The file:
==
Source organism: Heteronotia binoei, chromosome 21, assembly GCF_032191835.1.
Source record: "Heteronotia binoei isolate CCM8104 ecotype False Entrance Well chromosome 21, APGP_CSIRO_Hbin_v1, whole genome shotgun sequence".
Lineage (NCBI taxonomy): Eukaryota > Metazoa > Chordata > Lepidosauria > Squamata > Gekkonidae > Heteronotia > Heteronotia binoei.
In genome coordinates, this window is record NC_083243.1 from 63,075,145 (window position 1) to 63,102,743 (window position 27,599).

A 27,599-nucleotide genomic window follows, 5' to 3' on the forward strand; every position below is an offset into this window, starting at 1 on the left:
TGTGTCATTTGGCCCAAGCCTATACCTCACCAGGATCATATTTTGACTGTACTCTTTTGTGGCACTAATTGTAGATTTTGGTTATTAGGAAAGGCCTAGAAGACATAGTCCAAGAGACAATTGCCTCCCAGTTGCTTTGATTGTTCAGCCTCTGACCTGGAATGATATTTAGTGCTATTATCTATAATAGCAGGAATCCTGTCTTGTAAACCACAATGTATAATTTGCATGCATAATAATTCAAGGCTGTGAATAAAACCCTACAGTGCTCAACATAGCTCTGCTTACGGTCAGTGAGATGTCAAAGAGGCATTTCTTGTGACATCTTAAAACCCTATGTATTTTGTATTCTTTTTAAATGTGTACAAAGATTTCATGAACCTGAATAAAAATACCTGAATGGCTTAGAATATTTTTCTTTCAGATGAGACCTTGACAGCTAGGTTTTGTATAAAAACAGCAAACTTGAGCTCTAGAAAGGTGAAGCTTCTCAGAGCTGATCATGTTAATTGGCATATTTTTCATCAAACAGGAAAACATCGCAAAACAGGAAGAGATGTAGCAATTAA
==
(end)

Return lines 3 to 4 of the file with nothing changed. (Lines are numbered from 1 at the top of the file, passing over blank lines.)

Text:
Lineage (NCBI taxonomy): Eukaryota > Metazoa > Chordata > Lepidosauria > Squamata > Gekkonidae > Heteronotia > Heteronotia binoei.
In genome coordinates, this window is record NC_083243.1 from 63,075,145 (window position 1) to 63,102,743 (window position 27,599).